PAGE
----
From March 6th – 21st, I’m down in the bay area looking for work as a social interaction designer. I thought it would be fun way to meet people, while down here, to cook for a bunch of Hacker News folk. This is a recording of those dinners.

Two nights ago, I cooked for Gabe Smedresman and Dani Fong and a few of their close friends at their San Francisco apartment.

Gabe was at Yale when he created the Turf game ( link) which became somewhat of a minor sensation on campus and he’s now in San Francisco working on a new game which I describe as SimCity meets Fantasy Football. From what I understand, he plans on building a virtual map of the world in which players can buy, run and sell real businesses in virtual space. It sounds like a fascinating project and Gabe has some really interesting thoughts on social game design, backed by real experiences with his work on Turf.

Dani is a fellow PhD dropout like me but far more accomplished. Dani is the co-founder of a alternative energy startup,working on more efficiently storing energy as compressed air. They had just announced series B funding that day so that put us all in a celebratory mood. Dani also keeps an articulate, fascinating blog with tons of fresh insight.

The Plan

Gabe & Dani’s was the first party where I had no idea about what I was going to cook until I got to their house. Menu planning is somewhat of a skill, independent of cooking ability. The art of coming up with a good menu involves a good many things: Making sure you showcase high quality ingredients, you’re getting good value for your money, you have the right equipment to cook all the dishes at the right times, making the menu descriptions sound appetizing, and dozens more. But by far the two most important criteria are balance and contrast. A dinner that is too rich and fatty will end up leaving diners bloated, too many soft textures can end up resembling baby food. Instead, a great dinner should contain enough variation to keep the palate awake and interested.

For a geek like me, menu planning is like a giant constraint satisfaction problem. Relatively casual cooks will struggle just to fulfil the basic requirements of a good menu but for more advanced cooks with a deeper repertoire, combinatorial explosion happens and the challenge is, instead that there are too many possible menus, all of which would be good.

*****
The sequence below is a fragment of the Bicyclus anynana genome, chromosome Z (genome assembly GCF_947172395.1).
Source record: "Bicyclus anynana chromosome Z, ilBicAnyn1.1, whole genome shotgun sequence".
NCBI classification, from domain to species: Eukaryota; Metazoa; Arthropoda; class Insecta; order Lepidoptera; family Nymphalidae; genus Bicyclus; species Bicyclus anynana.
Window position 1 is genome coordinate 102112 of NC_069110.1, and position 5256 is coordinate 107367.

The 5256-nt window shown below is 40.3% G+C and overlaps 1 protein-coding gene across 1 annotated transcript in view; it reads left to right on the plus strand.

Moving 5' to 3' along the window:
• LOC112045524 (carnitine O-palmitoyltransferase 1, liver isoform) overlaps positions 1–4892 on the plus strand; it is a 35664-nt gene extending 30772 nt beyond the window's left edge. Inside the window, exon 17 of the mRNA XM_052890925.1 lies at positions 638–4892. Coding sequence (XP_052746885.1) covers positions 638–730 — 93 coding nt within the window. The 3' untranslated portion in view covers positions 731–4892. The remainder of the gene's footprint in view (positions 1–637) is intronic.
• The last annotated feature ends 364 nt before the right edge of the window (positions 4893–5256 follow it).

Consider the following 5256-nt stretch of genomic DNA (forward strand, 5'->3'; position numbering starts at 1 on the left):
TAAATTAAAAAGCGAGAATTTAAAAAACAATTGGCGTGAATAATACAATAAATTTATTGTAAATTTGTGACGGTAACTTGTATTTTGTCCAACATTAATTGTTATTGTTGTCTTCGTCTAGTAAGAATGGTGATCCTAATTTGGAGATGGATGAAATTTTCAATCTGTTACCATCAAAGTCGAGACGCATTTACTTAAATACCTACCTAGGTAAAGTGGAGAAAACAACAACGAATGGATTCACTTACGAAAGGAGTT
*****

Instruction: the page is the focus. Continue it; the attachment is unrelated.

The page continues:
So especially for cases in which I need to make up a menu on the fly, I will often end up making completely arbitrary constraints on myself that reduce down the possibilities to a manageable set.

In this case, my first additional constraint was that the food should be vegetarian friendly since 3 of my guests would be vegetariants. Once I got to the market, my thinking went that the green beans looked really good and the lamb shoulder was on special so I wanted dishes that would incorporate those two. Salad Nicoise popped into my head since I hadn’t made it in a while and, while no french lamb dishes were instantly appealing to me, I really wanted to explore how lamb and fruit paired together and a lamb & apricot tagine really spoke to me (and chickpeas would be an easy sub for the vegetarian guests). Given two roughly Mediterranean dishes were on my mind, I thought a really interesting theme would be a study of how different countries around the same region would be drawing from roughly the same larder and yet use different philosophical approaches to come up with drastically different cuisines.

With the menu gelling together, lets get cooking!

First Course

Nicoise/Tuna Nicoise Salad

One of the things I associate with the French cuisine was it’s deep classicism and penchant for fussy, technical cooking. Tuna Nicoise is a dish that’s deeply old school without feeling tired or outdated in any way. This is not a reinterpreted or deconstructed Tuna Nicoise, it’s simply a deeply unironic rendition of the original because it’s original components work so well together. At the same time, it’s also an absurdly fussy dish. The eggs, potatoes & beans are each cooked separately, to just the right consistency, components are individually placed on the plate rather than being mixed up in a jumble like a normal salad and eating it requires you to actually pay attention so that you can assemble a complete salad on your fork.